WILD dogs are "bloody beautiful animals" but when they strike a herd of sheep it feels like a massacre, says sheep farmer Brendan Cullen, whose property sits on the NSW/South Australian dog fence.
"You might see 20 sheep pulled to bits in an isolated area. And, at times, you will see the odd sheep running around with its guts hanging on the ground, standing on its forelegs," Mr Cullen, manager of Avenel Station, 150 kilometres north-west of Broken Hill, said.
"It makes you angry."
The 123,000-hectare sheep and cattle property sits on the eastern side of the dog fence in some of the driest farming country in Australia. Standing about two metres high, the 5600km-long fence was built in 1880 to protect sheep farmers in Queensland, NSW and into South Australia from rabbits and, later, wild dogs.
"Living on the NSW dog fence, we are basically on the front line," Mr Cullen said.
"We need to control any dogs that get through the fence, and are roaming on the NSW side of the border. And we need to be absolutely vigilant."
After seeing numbers of wild dogs grow to plague-like proportions on the South Australian side of the fence a few years ago, farmers began co-ordinated baiting programs. Wild dogs is the umbrella term for dingoes and hybrids of dingoes and domestic dogs.
Farmers are now seeing wildlife return as dogs and foxes dropped in number for the first time in years.
Instead of relying on shooters or trappers, the two-year-old Co-ordinated Ground and Aerial Baiting program takes a "landscape" approach.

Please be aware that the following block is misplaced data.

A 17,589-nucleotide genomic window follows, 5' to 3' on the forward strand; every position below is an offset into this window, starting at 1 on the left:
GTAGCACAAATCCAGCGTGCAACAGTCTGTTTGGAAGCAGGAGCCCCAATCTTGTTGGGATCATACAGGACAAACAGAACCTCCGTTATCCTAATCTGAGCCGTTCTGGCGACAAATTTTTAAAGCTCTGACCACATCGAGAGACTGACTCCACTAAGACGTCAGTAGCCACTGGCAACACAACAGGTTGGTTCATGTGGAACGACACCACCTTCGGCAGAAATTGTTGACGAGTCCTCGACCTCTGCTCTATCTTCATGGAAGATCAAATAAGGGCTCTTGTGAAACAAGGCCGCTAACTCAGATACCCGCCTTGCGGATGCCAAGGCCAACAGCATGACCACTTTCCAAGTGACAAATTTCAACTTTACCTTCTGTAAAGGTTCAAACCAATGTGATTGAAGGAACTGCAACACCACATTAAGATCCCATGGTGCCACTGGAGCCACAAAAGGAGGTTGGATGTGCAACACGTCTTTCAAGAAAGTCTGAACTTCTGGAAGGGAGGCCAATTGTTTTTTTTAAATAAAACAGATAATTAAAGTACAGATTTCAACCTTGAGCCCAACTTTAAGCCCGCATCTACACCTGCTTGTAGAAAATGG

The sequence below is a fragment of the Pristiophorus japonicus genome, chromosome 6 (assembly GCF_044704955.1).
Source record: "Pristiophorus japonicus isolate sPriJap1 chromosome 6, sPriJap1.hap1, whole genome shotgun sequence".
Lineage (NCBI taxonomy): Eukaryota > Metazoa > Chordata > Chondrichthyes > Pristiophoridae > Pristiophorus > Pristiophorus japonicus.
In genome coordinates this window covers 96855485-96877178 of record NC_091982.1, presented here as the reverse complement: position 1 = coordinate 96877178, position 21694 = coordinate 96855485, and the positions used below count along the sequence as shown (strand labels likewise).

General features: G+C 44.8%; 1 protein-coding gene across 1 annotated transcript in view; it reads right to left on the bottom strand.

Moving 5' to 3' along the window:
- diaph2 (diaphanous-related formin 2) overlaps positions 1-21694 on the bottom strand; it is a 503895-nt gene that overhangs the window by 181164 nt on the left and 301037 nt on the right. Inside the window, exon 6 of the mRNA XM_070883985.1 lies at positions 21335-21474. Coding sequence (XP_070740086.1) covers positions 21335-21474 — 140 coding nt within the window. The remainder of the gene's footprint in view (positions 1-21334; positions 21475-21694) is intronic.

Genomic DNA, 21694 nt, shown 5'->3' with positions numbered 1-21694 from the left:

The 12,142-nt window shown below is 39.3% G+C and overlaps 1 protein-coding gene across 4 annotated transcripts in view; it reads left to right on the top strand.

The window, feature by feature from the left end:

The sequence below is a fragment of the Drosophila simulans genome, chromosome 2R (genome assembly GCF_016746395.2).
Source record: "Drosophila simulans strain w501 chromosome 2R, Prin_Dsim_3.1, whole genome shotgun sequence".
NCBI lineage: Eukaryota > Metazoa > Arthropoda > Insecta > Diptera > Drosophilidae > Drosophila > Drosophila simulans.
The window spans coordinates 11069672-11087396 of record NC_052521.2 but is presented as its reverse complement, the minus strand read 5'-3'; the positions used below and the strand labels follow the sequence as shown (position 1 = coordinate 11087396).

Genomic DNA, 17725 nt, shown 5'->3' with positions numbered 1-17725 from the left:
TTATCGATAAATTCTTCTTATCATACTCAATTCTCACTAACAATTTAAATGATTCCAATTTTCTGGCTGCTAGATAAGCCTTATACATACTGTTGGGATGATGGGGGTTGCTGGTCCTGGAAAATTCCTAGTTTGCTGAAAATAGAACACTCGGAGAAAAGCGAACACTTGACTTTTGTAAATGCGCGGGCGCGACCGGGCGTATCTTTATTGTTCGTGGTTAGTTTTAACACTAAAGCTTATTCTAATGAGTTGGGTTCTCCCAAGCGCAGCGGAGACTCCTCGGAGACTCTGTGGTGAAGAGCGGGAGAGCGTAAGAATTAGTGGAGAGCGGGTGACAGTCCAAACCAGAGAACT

Farmers work together instead of focusing on individual properties.
The program is funded by the federal government's pest and drought programs and supported by Western Land Services and Australian Wool Innovation.
Bruce Duncan, the wild dog co-ordinator with NSW Farmers, said by working together the farmers had dramatically increased results: "We have seen significant reductions in sightings of animals, dead stock, and increases in native species."
A few years ago, researchers at the Invasive Animals Cooperative Research Centre warned that if left uncontrolled wild dogs could wipe out the NSW sheep industry.
The fence is patrolled, but dogs will burrow under and swim over in floods to get to food on the other side.
Greg Mifsud, the national wild dog facilitator with the Invasive Animals CRC, has seen farmers devastated emotionally as well as financially.
A report by ABARES found many farmers suffered clinical conditions, similar to post-traumatic stress, from being continually exposed to stock losses from wild dog attacks.
"The dogs kill for sport, and that's the thing that breaks their heart," Mr Mifsud said.